Cybersecurity has fast become an imminent and pervasive threat to the investment management industry. Investment advisers, including those managing private funds (“Fund Managers”) are required to disclose and report a higher quantum of more sensitive and meaningful information than ever before, via Form ADV, Form PF, CPO-PQR and (for some Fund Managers) Annex IV. Cyber-attacks can be manifested in a variety of ways from multiple sources and can lead to direct losses (e.g., theft of funds, data or other property), reputational harm, regulatory actions, third party litigation and other forms of liability.
While it’s reasonable to believe that a typical CFO would not respond to a “spear-phishing” email from a fictional Nigerian prince, consider the risks presented by a more realistic cyber-attack wherein a personal email is sent to the CFO, purporting to be from your prime broker, auditor or administrator (information discoverable from your Form ADV), mimicking the patterns and style of previous email communications (discoverable from your email server) and asking for confirmation of a recent wire or some other sinister request. Internal attacks such as this are discussed further throughout this paper, and each one has the potential to cripple a fund and/or damage thousands of investors.
The below information is an excerpt from Eze Castle Integration’s 2016 webinar: The Evolution of Investor IT Due Diligence.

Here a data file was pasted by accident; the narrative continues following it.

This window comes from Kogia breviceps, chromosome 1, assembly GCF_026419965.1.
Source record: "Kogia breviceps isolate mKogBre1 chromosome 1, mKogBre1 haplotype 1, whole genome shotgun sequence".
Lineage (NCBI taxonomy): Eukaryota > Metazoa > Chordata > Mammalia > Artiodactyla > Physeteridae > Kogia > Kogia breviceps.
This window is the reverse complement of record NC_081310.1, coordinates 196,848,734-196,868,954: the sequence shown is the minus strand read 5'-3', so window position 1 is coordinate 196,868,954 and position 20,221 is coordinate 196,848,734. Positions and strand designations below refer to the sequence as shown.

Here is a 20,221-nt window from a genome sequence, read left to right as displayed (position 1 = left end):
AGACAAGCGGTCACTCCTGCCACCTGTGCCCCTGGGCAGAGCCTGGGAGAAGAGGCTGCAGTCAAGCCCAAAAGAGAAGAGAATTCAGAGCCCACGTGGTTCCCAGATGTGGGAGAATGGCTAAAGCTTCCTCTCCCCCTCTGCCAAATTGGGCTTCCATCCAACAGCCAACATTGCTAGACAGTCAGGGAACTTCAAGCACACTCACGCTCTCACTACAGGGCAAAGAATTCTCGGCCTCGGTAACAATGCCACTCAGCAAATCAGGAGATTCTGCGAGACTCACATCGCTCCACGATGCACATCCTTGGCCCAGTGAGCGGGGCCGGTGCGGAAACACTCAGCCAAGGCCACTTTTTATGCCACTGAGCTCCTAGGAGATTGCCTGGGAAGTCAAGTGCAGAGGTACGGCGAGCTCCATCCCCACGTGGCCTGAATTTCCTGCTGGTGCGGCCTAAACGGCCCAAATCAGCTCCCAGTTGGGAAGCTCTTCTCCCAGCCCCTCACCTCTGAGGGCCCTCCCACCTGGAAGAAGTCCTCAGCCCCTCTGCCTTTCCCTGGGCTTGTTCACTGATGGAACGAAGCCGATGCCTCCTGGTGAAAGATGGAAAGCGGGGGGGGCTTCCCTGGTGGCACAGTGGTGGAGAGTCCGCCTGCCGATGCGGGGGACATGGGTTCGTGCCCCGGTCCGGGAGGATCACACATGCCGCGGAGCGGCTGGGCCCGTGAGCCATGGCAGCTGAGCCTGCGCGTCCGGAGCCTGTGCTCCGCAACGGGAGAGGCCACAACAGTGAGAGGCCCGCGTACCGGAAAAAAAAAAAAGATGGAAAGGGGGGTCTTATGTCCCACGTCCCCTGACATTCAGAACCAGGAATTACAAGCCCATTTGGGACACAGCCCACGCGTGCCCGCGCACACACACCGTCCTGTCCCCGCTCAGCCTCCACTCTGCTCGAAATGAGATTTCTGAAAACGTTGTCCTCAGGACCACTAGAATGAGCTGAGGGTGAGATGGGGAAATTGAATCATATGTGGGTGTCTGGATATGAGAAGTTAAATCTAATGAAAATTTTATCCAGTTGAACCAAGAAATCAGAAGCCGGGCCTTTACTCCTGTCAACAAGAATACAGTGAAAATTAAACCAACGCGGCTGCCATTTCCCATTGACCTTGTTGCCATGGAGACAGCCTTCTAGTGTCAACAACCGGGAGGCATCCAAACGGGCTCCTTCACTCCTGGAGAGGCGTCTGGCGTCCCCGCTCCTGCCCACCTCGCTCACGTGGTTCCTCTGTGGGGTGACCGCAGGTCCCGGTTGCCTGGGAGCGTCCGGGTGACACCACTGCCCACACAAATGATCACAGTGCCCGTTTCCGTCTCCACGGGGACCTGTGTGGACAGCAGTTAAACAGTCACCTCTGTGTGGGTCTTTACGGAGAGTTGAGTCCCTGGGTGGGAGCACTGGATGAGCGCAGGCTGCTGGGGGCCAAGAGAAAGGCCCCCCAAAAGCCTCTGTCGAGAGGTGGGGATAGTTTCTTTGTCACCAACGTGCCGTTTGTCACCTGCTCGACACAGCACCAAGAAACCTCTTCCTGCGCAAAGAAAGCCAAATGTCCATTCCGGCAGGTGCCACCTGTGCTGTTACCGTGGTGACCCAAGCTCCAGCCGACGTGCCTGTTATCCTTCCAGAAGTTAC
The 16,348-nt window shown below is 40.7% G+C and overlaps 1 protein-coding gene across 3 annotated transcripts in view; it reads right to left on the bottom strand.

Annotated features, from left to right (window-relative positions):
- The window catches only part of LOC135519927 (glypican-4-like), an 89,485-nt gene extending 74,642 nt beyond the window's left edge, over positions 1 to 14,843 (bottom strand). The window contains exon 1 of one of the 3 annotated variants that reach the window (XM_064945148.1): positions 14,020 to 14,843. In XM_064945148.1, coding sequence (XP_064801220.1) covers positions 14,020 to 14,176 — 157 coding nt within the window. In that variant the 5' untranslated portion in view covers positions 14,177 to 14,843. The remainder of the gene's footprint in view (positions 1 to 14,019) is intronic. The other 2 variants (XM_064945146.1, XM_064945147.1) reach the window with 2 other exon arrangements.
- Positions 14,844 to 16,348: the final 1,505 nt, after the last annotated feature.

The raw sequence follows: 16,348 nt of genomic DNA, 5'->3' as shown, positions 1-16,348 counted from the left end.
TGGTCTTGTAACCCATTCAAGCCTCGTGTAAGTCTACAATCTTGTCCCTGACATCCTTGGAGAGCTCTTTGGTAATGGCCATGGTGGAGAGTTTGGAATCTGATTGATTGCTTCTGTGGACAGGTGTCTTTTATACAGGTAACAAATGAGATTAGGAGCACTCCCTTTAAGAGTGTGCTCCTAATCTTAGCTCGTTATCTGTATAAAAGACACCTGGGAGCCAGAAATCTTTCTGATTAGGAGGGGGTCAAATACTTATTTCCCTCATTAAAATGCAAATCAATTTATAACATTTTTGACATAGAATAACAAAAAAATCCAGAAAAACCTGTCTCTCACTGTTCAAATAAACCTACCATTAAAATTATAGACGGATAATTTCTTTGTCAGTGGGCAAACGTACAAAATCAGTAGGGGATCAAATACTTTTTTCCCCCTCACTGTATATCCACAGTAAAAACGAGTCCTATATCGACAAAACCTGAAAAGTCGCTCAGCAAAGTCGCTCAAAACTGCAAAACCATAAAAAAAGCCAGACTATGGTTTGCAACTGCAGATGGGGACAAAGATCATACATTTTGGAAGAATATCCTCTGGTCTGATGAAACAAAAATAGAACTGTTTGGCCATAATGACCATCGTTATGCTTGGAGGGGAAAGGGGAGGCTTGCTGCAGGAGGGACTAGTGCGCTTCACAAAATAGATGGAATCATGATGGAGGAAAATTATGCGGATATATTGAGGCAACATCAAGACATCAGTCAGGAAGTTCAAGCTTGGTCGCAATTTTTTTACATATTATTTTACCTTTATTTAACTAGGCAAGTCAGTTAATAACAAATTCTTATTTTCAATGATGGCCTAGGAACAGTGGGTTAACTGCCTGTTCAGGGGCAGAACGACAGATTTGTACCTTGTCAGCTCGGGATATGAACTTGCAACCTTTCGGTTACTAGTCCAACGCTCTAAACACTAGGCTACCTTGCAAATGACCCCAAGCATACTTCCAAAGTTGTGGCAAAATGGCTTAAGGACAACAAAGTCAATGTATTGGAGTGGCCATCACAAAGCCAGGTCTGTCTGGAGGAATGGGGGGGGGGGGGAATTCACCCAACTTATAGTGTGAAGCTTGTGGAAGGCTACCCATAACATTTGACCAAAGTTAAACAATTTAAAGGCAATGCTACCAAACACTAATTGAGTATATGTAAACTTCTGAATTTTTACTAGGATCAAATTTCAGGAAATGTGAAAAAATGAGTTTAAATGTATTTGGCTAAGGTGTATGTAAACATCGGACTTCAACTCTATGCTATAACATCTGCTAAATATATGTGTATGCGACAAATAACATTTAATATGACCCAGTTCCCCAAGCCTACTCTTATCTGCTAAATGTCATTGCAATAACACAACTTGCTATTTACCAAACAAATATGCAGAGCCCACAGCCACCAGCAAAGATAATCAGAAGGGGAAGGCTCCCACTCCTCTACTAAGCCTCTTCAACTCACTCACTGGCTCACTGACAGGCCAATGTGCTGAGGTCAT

Investors have long been asking questions about firm operations and even technology. But with the way IT has evolved over the last 5-10 years, it’s no wonder investor inquiries have changed in both size and scope. Of course, in addition to technology evolution, we’ve also seen influences on the regulatory side, as the SEC continues to examine and evaluate firms’ security practices, which ties heavily into technology.
In looking back, it’s not unfair to say that 10 years ago, technology was what we’d call a “check the box” category. An investor due diligence questionnaire may have been one or two pages and focus mostly on firm investment history, performance, etc. On the IT side, it may have said “are you using an outsourced IT provider” or even “do you have a disaster recovery system” but beyond that, there was very little inquiry into the types of technologies being used at hedge funds as well as the protections in place to mitigate risk.